What happens during binding process of RNA in prokaryotic transcription?

RNA polymerase bind NON-SPECIFICALLY with DNA and migrates to a promoter sequence

36

What happens during initiation process of RNA in prokaryotic transcription?

The RNA polymerase will form a complex with the DNA and then will unwind the DNA

37

Does RNA polymerase need a primer in prokaryotic initiation?

No, it binds to DNA with low affinity non-specifically

38

What does the delta sub unit δ do with the promoter?

It sets confers the specificity and then dissociates once the mRNA chain grows
Its important because how tightly the RNA polymerase binds with the DNA leads to more gene expression

39

Where is the prokaryotic promoter located and what does it determine?

It it generally located "upstream" from the coding sequence
It determines if, and how much a gene is expressed
Tighter binding means more expression

40

What happens during prokaryotic elongation?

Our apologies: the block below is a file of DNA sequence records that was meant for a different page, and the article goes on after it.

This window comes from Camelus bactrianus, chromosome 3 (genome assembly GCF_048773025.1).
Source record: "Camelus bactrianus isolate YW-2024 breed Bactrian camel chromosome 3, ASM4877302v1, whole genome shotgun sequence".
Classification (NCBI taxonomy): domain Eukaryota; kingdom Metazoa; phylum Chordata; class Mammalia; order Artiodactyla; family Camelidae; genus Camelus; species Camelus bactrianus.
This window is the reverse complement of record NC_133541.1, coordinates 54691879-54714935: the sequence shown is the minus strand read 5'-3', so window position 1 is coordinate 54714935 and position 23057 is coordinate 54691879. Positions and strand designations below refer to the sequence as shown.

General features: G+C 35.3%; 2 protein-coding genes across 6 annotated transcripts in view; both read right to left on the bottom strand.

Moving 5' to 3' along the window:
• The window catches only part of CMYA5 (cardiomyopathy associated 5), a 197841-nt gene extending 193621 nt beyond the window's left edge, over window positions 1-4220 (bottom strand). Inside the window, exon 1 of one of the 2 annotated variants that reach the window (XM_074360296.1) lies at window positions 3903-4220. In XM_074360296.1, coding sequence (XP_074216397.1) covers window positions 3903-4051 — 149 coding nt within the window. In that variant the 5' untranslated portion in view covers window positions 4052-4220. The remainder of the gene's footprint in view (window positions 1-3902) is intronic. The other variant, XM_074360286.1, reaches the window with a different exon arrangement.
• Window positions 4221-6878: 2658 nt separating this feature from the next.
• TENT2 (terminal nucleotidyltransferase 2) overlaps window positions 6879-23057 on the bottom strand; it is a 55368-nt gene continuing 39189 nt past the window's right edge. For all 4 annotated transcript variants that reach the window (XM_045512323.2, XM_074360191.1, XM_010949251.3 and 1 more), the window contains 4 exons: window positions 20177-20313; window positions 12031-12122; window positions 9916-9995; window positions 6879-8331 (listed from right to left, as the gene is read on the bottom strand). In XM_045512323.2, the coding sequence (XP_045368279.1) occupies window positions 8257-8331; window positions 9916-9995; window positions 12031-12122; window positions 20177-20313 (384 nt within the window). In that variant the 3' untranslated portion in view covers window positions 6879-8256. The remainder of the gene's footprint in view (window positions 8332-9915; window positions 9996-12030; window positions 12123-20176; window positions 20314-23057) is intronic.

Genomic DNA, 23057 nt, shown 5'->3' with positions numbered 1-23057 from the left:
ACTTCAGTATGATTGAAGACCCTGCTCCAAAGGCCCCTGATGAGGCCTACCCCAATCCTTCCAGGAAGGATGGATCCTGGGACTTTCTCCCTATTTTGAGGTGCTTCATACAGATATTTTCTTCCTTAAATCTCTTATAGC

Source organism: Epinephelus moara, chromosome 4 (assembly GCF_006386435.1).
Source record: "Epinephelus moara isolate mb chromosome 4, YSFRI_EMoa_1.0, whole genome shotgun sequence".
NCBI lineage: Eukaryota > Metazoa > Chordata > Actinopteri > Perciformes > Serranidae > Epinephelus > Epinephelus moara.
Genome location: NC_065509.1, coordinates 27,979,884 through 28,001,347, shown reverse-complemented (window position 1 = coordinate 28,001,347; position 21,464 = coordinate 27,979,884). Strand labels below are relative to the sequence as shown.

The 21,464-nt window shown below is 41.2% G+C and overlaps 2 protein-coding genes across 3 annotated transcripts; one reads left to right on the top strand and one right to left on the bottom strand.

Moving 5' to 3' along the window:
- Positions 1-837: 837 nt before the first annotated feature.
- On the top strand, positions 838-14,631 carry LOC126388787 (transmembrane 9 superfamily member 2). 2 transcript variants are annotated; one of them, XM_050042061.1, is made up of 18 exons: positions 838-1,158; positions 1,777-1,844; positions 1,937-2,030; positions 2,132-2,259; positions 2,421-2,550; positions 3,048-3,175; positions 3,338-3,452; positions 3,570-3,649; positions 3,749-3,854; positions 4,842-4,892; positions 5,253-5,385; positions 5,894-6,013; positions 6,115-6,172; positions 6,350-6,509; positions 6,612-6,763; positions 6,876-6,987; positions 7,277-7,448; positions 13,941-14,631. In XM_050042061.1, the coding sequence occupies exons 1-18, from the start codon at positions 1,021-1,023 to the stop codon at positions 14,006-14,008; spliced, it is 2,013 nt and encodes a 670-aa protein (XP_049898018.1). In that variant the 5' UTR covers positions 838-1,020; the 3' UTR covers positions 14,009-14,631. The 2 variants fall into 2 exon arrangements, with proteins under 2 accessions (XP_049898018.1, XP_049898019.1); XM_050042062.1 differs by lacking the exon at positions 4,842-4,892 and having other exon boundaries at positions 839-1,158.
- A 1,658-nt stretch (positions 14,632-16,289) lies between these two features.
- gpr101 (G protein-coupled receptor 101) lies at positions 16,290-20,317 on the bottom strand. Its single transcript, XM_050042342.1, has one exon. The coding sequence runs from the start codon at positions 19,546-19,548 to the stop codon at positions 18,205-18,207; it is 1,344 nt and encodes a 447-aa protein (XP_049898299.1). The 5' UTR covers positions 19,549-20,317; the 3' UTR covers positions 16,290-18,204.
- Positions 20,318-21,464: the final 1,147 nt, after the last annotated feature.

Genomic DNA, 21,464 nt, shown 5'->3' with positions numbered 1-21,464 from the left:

The RNA polymerase moves along the DNA strand and unwinds the helix while also rewinding it on the reverse end (the rewinding allows the RNA to disassociate with the complex)
The "transcription bubble" doesnt change. This is the area of unwinding and rewinding

41

What can be a problem associated with elongation of DNA during transcription?

It can lead to supercoils being formed. (the over or under winding of DNA)
this strains the DNA and if its not fixed it will fragment the DNA and lead to cell death (apoptosis)

42

What does the cell have to prevent supercoiling?

Topoisomerases: class of enzymes that relax the supercoils, and unknot the DNA

43

What kind of toposiomerases do prokaryotes have?

DNA gyrase (works by cutting out small sections which will release the pressure on the DNA strand)

44

What toposiomerases do eukaryotes use?

Topoisomerase I and II

45

What are toposiomerase inhibitors and what do they treat?

Inhibit action of toposiomerases (DNA will supercoil and break, killing the cell)
In bacteria we inhibit DNA gyrase to treat bacterial infections
Used to treat cancer as well

46

What are the Fluoroquinolones and what do they do?

DNA gyrase Inhibitors (cause bacteria to supercoil during transcription and die)
Ciprofloxacin
Levofloxacin
Moxifloxacin
Fucking Cooper Loves Men

47

What is the ring structure of DNA gyrase inhibitors?

Has 2 six membered rings with a F attached

48

What are the two types of termination for prokaryotes

1. Sequence-dependent (rho (p) independent)
2. Factor-dependent (rho (p) dependent)

49

What is sequence-dependent termination (rho (p) independent) in prokaryotes ?